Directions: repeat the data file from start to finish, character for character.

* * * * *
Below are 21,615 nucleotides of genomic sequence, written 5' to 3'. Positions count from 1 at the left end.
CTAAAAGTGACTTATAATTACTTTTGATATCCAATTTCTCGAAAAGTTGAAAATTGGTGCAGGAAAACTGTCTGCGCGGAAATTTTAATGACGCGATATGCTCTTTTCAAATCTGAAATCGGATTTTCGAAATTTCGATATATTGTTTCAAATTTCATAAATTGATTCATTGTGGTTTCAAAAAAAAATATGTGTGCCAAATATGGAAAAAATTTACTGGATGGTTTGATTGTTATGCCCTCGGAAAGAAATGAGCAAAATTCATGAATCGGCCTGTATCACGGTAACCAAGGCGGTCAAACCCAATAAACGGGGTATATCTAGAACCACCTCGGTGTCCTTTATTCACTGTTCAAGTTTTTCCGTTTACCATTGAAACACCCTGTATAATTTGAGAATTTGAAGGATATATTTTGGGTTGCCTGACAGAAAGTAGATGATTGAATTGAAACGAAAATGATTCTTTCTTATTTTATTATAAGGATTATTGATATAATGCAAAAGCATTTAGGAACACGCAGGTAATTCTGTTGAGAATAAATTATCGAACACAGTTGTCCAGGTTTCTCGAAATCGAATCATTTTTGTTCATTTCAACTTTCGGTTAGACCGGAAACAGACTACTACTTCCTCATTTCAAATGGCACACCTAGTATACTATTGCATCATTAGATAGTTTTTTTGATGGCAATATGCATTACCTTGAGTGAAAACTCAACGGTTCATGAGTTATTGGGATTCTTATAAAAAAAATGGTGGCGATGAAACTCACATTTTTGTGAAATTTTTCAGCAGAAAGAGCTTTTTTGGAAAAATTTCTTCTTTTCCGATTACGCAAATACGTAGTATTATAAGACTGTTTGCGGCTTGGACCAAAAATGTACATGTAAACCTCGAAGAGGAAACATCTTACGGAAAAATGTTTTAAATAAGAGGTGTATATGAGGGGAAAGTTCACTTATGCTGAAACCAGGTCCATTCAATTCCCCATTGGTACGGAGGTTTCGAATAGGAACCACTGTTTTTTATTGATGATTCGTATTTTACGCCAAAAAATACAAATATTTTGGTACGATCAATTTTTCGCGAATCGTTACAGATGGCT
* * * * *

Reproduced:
Below are 21,615 nucleotides of genomic sequence, written 5' to 3'. Positions count from 1 at the left end.
CTAAAAGTGACTTATAATTACTTTTGATATCCAATTTCTCGAAAAGTTGAAAATTGGTGCAGGAAAACTGTCTGCGCGGAAATTTTAATGACGCGATATGCTCTTTTCAAATCTGAAATCGGATTTTCGAAATTTCGATATATTGTTTCAAATTTCATAAATTGATTCATTGTGGTTTCAAAAAAAAATATGTGTGCCAAATATGGAAAAAATTTACTGGATGGTTTGATTGTTATGCCCTCGGAAAGAAATGAGCAAAATTCATGAATCGGCCTGTATCACGGTAACCAAGGCGGTCAAACCCAATAAACGGGGTATATCTAGAACCACCTCGGTGTCCTTTATTCACTGTTCAAGTTTTTCCGTTTACCATTGAAACACCCTGTATAATTTGAGAATTTGAAGGATATATTTTGGGTTGCCTGACAGAAAGTAGATGATTGAATTGAAACGAAAATGATTCTTTCTTATTTTATTATAAGGATTATTGATATAATGCAAAAGCATTTAGGAACACGCAGGTAATTCTGTTGAGAATAAATTATCGAACACAGTTGTCCAGGTTTCTCGAAATCGAATCATTTTTGTTCATTTCAACTTTCGGTTAGACCGGAAACAGACTACTACTTCCTCATTTCAAATGGCACACCTAGTATACTATTGCATCATTAGATAGTTTTTTTGATGGCAATATGCATTACCTTGAGTGAAAACTCAACGGTTCATGAGTTATTGGGATTCTTATAAAAAAAATGGTGGCGATGAAACTCACATTTTTGTGAAATTTTTCAGCAGAAAGAGCTTTTTTGGAAAAATTTCTTCTTTTCCGATTACGCAAATACGTAGTATTATAAGACTGTTTGCGGCTTGGACCAAAAATGTACATGTAAACCTCGAAGAGGAAACATCTTACGGAAAAATGTTTTAAATAAGAGGTGTATATGAGGGGAAAGTTCACTTATGCTGAAACCAGGTCCATTCAATTCCCCATTGGTACGGAGGTTTCGAATAGGAACCACTGTTTTTTATTGATGATTCGTATTTTACGCCAAAAAATACAAATATTTTGGTACGATCAATTTTTCGCGAATCGTTACAGATGGCT